★ ★ ★ ★
One by one, my university friends read, loved, and named their goldfish after The Catcher in the Rye by JD Salinger. I have read reviews on so many Young Adult (YA) novel – I could throw a stick and hit 20 per book that claim similarities to the infamous The Catcher in the Rye.
It’s the prejudice of old literature that it must be the standard to which all books are written. But I would bet my bottom dollar (because a dollar doesn’t buy shit nowadays – so I may as well bet it) that if it was written today it wouldn’t get published. Not because they are bad books, because they aren’t – but their style (I’ll explain that further) does not suit a contemporary audience.
When I talk about style, I mean the writing style. Authors put a character into a verbal stockade and dare them to break free. They all have some sort of language tick – they really do. It can wear on you after a while. As a result, the characters will often come across as insane. It may also be that I only read about insane people. I wonder, if I took all the repetition out of all those classics: Slaughterhouse Five, Catch-22, and now The Catcher in the Rye – would they be half as long?
After I did my own review on Submarine, I read a few others to see if they were cut from the same cloth as mine. I came across this one review on Goodreads that claimed it was nowhere as good as The Catcher in the Rye, while also claiming that the protagonist did not do normal things that a teenage boy would do. By this he meant, talking to strangers in abrasive manner, making sex jokes etc. Now Holden Caulfield, Catcher’s protagonist is impulsive, arrogant, and superior. In one scene he is drinking (coke) in a bar and approaches three middle aged women asking for a dance. I ask you, what teenage boy has that sort of confidence? Where they all once like that? Or is he also unusual, as opposed to poorly written as might be claimed of new literature.
I got a shock when I read the first sentence of Catcher. It read just like any angsty teenage-boy book aside from the obvious olde-time flair. I was picturing something more worthy of literary attention. Someone older, wiser…loonier. Instead I get some vocabulary deficient, resentful nutball. Also, he pays $13 for a night out with three women. In what world!
I’ve had people quote to me “the past is a foreign country”, and knowing Catcher was quite the controversial book back in its day makes J.D. Salinger way ahead of the literary times. Nowadays the majority of us would considered it your average YA fiction though the content back then had it banned. It has also been called an assassination trigger, as three murderers owned the book, though only one claimed it was the inspiration. Madness right?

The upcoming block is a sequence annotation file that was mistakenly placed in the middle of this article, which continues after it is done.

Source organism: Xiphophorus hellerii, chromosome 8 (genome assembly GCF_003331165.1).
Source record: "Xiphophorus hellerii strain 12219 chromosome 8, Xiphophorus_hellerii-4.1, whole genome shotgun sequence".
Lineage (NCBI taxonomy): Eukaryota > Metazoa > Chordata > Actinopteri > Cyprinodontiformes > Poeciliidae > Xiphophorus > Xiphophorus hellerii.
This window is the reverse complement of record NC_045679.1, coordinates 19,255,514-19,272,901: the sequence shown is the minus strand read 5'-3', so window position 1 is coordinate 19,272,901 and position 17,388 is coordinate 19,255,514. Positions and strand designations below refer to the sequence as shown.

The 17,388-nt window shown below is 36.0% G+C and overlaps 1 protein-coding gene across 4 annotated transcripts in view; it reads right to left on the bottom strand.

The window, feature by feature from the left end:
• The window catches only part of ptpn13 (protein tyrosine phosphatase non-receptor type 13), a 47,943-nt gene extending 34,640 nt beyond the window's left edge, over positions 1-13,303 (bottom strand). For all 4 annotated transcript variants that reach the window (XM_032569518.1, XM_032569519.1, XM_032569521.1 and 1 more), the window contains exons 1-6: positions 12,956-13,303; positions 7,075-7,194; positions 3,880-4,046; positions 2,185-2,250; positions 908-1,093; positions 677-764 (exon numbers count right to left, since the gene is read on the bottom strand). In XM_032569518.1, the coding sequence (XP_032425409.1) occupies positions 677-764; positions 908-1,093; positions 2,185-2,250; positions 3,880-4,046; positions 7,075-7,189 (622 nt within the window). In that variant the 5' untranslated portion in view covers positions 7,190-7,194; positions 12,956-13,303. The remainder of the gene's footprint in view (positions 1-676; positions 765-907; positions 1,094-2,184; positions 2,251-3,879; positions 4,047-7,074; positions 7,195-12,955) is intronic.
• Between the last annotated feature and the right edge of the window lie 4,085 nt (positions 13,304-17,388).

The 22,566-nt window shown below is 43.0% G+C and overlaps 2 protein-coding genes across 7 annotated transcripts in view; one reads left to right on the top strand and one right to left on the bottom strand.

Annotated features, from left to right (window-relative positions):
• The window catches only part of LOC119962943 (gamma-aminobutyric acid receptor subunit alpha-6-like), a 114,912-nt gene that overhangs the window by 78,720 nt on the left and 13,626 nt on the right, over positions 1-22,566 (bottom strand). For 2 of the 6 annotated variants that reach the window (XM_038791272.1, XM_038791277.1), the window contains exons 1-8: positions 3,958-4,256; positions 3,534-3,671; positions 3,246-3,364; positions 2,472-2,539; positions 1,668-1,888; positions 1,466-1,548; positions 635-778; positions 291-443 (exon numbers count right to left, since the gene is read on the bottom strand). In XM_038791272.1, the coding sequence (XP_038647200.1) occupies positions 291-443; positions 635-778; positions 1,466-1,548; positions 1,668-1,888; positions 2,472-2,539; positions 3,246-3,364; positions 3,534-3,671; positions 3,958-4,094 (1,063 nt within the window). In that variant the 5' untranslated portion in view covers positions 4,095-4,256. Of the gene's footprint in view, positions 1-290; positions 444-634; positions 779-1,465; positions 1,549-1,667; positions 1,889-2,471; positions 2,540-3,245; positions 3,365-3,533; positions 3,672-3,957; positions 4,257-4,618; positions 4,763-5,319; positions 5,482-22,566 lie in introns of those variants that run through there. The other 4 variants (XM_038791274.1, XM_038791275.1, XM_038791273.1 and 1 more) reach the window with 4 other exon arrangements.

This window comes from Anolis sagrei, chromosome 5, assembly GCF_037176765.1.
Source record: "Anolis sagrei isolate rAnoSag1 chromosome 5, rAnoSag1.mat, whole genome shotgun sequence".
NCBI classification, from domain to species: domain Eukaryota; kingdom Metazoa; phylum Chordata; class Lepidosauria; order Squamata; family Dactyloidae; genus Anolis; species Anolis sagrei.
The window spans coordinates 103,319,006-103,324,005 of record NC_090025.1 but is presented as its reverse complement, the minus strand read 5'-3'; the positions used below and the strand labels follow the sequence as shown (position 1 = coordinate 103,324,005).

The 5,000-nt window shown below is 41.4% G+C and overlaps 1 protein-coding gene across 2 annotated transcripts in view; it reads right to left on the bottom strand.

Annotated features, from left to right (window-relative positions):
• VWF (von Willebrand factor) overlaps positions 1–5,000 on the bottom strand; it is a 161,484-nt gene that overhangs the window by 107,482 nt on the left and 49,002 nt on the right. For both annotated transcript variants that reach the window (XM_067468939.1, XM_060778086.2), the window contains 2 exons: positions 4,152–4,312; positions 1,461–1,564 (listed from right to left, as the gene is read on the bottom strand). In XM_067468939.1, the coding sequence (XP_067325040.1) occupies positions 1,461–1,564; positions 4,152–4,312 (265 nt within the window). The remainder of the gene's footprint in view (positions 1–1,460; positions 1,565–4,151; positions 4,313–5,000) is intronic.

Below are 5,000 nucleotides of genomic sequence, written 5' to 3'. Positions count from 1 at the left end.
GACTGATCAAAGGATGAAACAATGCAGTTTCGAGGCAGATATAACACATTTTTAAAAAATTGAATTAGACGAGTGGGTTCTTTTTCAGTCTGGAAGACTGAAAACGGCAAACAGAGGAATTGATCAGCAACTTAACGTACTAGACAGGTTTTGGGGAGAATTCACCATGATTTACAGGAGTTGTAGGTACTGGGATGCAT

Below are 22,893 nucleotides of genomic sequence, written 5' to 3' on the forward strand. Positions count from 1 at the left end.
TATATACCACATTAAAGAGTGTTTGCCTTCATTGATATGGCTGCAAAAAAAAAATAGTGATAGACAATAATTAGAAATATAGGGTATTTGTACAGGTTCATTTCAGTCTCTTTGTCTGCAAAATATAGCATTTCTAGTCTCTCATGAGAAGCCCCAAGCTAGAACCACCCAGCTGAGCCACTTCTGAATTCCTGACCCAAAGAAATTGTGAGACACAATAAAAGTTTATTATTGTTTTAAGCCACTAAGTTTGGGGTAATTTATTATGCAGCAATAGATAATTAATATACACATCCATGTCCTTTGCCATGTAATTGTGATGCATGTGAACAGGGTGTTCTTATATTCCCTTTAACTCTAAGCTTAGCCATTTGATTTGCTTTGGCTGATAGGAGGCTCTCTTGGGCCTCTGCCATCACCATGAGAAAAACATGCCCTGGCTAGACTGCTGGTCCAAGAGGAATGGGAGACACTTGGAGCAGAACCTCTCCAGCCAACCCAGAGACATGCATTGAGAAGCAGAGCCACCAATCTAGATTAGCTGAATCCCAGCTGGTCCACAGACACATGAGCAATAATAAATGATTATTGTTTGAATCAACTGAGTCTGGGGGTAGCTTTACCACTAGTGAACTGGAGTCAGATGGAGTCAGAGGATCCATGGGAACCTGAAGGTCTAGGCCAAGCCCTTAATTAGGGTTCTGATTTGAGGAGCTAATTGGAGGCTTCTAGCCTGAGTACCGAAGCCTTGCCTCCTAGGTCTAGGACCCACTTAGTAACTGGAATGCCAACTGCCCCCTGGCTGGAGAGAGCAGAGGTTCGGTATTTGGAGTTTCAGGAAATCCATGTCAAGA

There are some instances where I really feel this sonovabitch Holden is onto something, despite his obvious brain discrepancies. Holden really despises people who like something too extremely. His hatred of the hyenas laughing at the nothing funny in the cinema, showy singers with flashy notes and people in general, are the main focus of his worldly observations.
Fuck did the singing thing strike a chord with me. I don’t know about the rest of the world, but Australia is obsessed with singing shows. At any given time there are three singing competitions aired that any marginally talented man and his dog can enter. They all have ‘the voice’. The all have the ‘it factor’. I have come to realise that every third person in this country can sing. I ask you reader, if a third of the county can sing with some ability does that make it a talent. I have lived below the poverty line before, less than a third of the country have. Therefore my talent of eating Weet-Bix three time a day is actually more impressive than any of those tune-savvy human trumpets. An argument for another day perhaps.
Maybe I see how this sort of thinking could inspire a psychopath…
On a side note: Salinger has a weird habit of italicising about six words a page. In some cases, just half of a word is italicised. Huh? Technique for voice? Or a sin as condemnable as overemploying an exclamation point? Or as totally necessary as 36,000 question marks per blog?
Despite my rantings, I liked it. Catcher is definitely one of the best ‘classics’ that I have read. Anything slightly fanatical and exceptionally controversial is a-okay in my book. Holden is a relatable character whose narration is frighteningly truthful with smacks of sarcasm. The story moves with just the right amount of pace and suspense. I would recommend it to anyone who struggles with ‘classics’ but really wants the honour of displaying one on their bookshelf. Having read this book will make you sound super clever and well-read if you just drop a ‘shows a resemblance to Salinger’s The Catcher in the Rye’ on any given YA review, dinner party, or political protestation sign.
★ ★ ★ ★
Side-side note: If you have also written a Catcher review, please post me a link in the comments and I’ll check it out!